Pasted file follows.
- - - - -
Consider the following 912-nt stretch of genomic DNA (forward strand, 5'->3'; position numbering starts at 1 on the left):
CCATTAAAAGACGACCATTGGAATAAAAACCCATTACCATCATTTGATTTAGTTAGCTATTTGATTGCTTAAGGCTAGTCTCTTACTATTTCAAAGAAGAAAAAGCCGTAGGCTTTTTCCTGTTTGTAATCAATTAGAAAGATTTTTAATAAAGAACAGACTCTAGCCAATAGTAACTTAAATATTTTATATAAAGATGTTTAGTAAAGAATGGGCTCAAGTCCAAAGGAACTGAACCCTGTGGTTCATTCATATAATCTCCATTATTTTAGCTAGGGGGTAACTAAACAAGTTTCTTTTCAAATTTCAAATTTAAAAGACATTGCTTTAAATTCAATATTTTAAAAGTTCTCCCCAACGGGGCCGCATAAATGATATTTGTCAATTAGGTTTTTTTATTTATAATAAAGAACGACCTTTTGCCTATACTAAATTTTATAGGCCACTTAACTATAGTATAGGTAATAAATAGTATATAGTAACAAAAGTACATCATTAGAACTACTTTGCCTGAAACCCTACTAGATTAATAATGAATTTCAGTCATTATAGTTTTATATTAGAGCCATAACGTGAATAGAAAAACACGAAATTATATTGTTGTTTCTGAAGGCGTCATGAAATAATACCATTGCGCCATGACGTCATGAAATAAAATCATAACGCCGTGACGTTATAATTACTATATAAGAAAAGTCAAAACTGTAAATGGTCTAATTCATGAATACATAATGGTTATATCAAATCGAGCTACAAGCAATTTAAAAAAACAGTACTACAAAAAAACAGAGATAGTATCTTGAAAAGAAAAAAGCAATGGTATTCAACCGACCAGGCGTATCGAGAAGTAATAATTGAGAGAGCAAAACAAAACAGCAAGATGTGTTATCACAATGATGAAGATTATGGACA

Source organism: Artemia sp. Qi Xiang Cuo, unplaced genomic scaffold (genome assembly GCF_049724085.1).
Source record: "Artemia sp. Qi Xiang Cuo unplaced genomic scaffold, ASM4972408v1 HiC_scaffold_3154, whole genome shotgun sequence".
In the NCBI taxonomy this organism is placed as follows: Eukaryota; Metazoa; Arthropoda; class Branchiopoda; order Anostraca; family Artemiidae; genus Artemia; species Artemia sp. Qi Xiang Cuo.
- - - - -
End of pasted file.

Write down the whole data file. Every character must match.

Consider the following 912-nt stretch of genomic DNA (forward strand, 5'->3'; position numbering starts at 1 on the left):
CCATTAAAAGACGACCATTGGAATAAAAACCCATTACCATCATTTGATTTAGTTAGCTATTTGATTGCTTAAGGCTAGTCTCTTACTATTTCAAAGAAGAAAAAGCCGTAGGCTTTTTCCTGTTTGTAATCAATTAGAAAGATTTTTAATAAAGAACAGACTCTAGCCAATAGTAACTTAAATATTTTATATAAAGATGTTTAGTAAAGAATGGGCTCAAGTCCAAAGGAACTGAACCCTGTGGTTCATTCATATAATCTCCATTATTTTAGCTAGGGGGTAACTAAACAAGTTTCTTTTCAAATTTCAAATTTAAAAGACATTGCTTTAAATTCAATATTTTAAAAGTTCTCCCCAACGGGGCCGCATAAATGATATTTGTCAATTAGGTTTTTTTATTTATAATAAAGAACGACCTTTTGCCTATACTAAATTTTATAGGCCACTTAACTATAGTATAGGTAATAAATAGTATATAGTAACAAAAGTACATCATTAGAACTACTTTGCCTGAAACCCTACTAGATTAATAATGAATTTCAGTCATTATAGTTTTATATTAGAGCCATAACGTGAATAGAAAAACACGAAATTATATTGTTGTTTCTGAAGGCGTCATGAAATAATACCATTGCGCCATGACGTCATGAAATAAAATCATAACGCCGTGACGTTATAATTACTATATAAGAAAAGTCAAAACTGTAAATGGTCTAATTCATGAATACATAATGGTTATATCAAATCGAGCTACAAGCAATTTAAAAAAACAGTACTACAAAAAAACAGAGATAGTATCTTGAAAAGAAAAAAGCAATGGTATTCAACCGACCAGGCGTATCGAGAAGTAATAATTGAGAGAGCAAAACAAAACAGCAAGATGTGTTATCACAATGATGAAGATTATGGACA

Source organism: Artemia sp. Qi Xiang Cuo, unplaced genomic scaffold (genome assembly GCF_049724085.1).
Source record: "Artemia sp. Qi Xiang Cuo unplaced genomic scaffold, ASM4972408v1 HiC_scaffold_3154, whole genome shotgun sequence".
In the NCBI taxonomy this organism is placed as follows: Eukaryota; Metazoa; Arthropoda; class Branchiopoda; order Anostraca; family Artemiidae; genus Artemia; species Artemia sp. Qi Xiang Cuo.